The writer Fatima Bhutto celebrates the new global popular culture emerging from the East. She tells Andrew Marr that the West’s soft power dominance is on the wane as K-Pop, Dizi and Bollywood take the world by storm.
The Korean artist Nam June Paik was among the first to foresee the importance of mass media and new technologies, coining the phrase ‘electronic superhighway’. Sook-Kyung Lee is co-curating a global tour of his work, starting at Tate Modern.
A new play, Museum in Baghdad, brings together the stories of its British founder Gertrude Bell in 1926 with Ghalia Hussein’s attempts to reopen it in 2006 after looting during the war. The RSC director Erica Whyman says the play questions the role of culture in helping to create a nation.
And the writer John Burnside turns to the poets of the 20th century to give voice to an alternative cultural history of the time. He draws on the work of poets, both renowned and unjustly obscure, to give shape and meaning to the world.
Producer: Katy Hickman
Picture credit: Tate
Against a backdrop of fierce political battles in Parliament and in court, Andrew Marr explores political power and examines those who wield it - from absolutism to anarchism.
The political commentator Steve Richards has been in the House of Commons for many nights of political strife. Watching the behaviour of parliament and government today, he considers how different British Prime Ministers have used their many powers. In his new book 'The Prime Ministers' he reflects on the individual characters of leaders. From Harold Wilson to Boris Johnson, he recalls moments when Prime Ministers buckled or thrived under the pressure of their role.
At the other end of the power spectrum, the academic Ruth Kinna explores ‘the government of no one’: anarchism. She argues that this much maligned ideology is far more adaptable and effective than we might expect. And she rejects the stereotyped view of it as chaotic and disordered.
The theatre director Eleanor Rhode is bringing Shakespeare’s King John to the stage at the Royal Shakespeare Company. This rarely performed tale depicts a tumultuous nation reeling, as a weakened King fights to retain his crown from the invading French and his rebellious noblemen.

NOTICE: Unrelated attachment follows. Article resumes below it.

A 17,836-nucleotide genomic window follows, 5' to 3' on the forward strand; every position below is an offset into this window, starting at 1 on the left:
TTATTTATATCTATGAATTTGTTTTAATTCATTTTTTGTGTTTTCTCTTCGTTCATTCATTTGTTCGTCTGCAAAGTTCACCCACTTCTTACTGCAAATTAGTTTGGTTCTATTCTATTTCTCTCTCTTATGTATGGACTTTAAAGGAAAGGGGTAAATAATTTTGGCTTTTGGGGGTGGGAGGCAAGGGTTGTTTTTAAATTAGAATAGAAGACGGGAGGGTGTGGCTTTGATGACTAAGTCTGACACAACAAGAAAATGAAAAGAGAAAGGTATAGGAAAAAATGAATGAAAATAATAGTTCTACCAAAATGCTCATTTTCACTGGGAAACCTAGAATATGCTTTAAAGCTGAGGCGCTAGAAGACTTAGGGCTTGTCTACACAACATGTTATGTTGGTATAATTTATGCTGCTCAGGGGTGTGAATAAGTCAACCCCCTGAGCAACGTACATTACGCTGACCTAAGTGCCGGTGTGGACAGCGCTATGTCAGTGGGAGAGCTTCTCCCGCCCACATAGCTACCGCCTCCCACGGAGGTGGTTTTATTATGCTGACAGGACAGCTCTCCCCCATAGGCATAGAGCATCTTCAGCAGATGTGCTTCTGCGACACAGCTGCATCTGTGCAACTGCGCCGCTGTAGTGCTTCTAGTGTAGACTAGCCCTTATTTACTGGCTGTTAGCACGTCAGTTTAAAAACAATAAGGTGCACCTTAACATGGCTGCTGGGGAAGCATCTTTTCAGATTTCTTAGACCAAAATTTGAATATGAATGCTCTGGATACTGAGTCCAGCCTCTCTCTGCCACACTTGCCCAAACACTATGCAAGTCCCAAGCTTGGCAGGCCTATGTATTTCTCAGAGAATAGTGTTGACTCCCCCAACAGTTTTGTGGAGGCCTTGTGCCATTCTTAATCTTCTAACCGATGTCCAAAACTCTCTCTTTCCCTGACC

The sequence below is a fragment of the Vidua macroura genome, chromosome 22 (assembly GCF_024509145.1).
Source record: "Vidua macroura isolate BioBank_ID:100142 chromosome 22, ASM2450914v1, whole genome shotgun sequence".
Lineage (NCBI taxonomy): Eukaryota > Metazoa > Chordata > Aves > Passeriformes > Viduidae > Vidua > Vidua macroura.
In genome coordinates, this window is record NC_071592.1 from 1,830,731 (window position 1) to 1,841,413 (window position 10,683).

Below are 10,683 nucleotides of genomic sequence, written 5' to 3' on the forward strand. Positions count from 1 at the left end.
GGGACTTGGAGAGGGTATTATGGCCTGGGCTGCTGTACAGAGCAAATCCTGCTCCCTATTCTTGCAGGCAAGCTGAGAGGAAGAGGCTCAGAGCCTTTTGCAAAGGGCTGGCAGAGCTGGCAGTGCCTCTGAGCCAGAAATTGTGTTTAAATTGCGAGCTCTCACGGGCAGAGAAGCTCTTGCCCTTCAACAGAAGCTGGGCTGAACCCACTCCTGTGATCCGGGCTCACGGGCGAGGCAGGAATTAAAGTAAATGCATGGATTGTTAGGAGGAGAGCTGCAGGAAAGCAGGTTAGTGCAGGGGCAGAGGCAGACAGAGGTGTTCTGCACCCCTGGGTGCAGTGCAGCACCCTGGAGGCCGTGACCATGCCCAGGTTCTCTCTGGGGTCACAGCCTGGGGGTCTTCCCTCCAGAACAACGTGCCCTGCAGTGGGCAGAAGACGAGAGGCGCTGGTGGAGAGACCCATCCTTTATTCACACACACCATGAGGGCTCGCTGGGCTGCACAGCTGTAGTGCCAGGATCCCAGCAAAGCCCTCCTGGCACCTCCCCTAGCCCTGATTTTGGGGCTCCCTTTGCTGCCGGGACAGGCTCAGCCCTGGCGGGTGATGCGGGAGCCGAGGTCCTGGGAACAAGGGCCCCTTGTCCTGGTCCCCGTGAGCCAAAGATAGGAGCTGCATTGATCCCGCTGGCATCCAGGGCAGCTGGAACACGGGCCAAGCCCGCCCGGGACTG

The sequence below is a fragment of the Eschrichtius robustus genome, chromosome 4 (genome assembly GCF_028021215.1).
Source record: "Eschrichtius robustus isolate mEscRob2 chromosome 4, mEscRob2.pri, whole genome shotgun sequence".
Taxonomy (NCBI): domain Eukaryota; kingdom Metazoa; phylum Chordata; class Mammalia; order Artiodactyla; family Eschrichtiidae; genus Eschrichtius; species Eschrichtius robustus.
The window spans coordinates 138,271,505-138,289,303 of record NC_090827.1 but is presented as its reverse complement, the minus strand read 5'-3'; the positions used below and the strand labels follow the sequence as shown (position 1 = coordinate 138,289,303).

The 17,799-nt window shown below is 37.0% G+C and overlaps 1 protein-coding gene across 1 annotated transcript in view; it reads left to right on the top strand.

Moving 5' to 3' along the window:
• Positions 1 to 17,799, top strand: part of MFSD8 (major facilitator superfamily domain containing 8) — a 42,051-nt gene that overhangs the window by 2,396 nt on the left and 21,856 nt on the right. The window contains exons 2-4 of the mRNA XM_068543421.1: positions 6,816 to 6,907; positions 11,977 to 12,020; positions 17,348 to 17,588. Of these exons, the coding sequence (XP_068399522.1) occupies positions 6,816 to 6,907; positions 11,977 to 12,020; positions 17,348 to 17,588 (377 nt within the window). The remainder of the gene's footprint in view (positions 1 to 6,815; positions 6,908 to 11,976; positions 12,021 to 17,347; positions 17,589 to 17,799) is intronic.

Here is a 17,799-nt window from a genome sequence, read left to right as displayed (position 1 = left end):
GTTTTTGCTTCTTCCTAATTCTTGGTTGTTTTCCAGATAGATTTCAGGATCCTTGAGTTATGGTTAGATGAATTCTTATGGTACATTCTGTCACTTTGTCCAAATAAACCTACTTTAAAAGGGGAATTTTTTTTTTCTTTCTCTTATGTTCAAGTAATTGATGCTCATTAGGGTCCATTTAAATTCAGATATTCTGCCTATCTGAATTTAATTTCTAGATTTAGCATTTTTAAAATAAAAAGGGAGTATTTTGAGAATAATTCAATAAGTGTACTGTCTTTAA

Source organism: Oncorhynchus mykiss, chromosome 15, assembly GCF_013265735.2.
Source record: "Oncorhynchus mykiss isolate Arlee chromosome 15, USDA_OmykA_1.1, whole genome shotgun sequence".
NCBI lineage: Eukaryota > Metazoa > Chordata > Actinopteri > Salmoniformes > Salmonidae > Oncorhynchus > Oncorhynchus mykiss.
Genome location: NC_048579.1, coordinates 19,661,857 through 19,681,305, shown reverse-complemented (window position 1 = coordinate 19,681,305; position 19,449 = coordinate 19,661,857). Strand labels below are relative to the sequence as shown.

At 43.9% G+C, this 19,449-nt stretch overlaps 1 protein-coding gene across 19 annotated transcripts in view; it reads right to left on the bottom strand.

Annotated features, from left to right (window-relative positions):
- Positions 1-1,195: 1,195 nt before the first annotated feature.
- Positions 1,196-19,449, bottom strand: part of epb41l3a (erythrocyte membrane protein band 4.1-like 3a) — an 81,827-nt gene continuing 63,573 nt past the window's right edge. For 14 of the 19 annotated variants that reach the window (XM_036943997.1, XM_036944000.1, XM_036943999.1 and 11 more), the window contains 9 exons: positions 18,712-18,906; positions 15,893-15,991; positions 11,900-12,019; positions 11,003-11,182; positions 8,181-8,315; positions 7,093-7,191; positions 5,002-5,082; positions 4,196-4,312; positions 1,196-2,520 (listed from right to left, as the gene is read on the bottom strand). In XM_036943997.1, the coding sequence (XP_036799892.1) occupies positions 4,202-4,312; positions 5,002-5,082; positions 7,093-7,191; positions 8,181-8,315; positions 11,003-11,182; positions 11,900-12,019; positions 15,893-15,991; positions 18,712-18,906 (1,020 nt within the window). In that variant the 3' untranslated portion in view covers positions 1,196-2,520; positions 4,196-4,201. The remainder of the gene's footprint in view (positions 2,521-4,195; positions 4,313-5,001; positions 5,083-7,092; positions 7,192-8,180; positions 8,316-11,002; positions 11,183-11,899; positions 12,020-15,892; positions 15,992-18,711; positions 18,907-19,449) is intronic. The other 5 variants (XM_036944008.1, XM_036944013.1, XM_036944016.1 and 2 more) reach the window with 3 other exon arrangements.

And in a week that saw a landmark Supreme Court ruling on the government's use of prorogation, Catherine Haddon from the Institute for Government explains where constitutional power now lies: whether with parliament, government, the judiciary, the Prime Minister, or the Queen. She predicts major changes ahead...
Producer: Hannah Sander
Picture credit: Royal Shakespeare Company
Antony Gormley: challenging conventions
Antony Gormley talks to Tom Sutcliffe about his forthcoming major show at the Royal Academy. The sculptor returns to his enduring interest in the inner dark space of the body and the body’s relation to its surroundings. As well as the famous casts of this own figure, seawater and clay fill one gallery, evoking the depths from which life emerged.
The award-winning playwright Laura Wade discusses her revolutionary adaptation of Jane Austen. Her new play, The Watsons, is based on Austen’s unfinished novel, and shows what happens when characters threaten to break free from the original work and take control of the drama.
The conductor Charles Hazlewood celebrates the rebellious side of classical music – minimalism. Minimalists in the 20th century, like Steve Reich and Terry Riley, flouted conventions and sought to redraw musical boundaries. But the music was also a direct response to the political and social fervour of the 1960s and 70s.
One of the most creative and hedonistic periods of British culture was the nineties: the era of Cool Britannia, born in Thatcher’s Britain and flaunted by Tony Blair. The writer Daniel Rachel looks back at how art, comedy, fashion, film, football and music came together in a flowering of national self-confidence, and what broke it apart.
Producers: Katy Hickman and Hannah Sander
Escaping the past
Andrew Marr discusses how far nations have managed to confront the past. In Learning from the Germans, the philosopher Susan Neiman contrasts the way in which Germany continues to come to terms with its Nazi past, with the failure of the US to deal with slavery and the legacy of racial violence.
The historian Stuart James Ward is interested in how far the ghosts of Empire have haunted the debate around Brexit. From the simplistic caricature of hankering after the past to a global vision of the future, both sides have summoned their own image of Empire. As an Australian academic who has spent his career in Denmark, Ward believes he is in a unique position to observe the unfolding political drama.
The former MP David Howell argues it’s time to look ahead and not back in his new book, subtitled ‘Escaping the Prism of Past Politics’. Howell has been at the centre of government for four decades and was a member of Margaret Thatcher’s first cabinet. He believes Britain should be forging new relations and finding a new position in the world.
The political scientist Jane Green looks beyond the present impasse in the Commons over the direction of Brexit to focus on public volatility in voting. Not since 1931 has there been such a fracturing of voter loyalty, but Green asks how much we can learn from the past.
Producer: Katy Hickman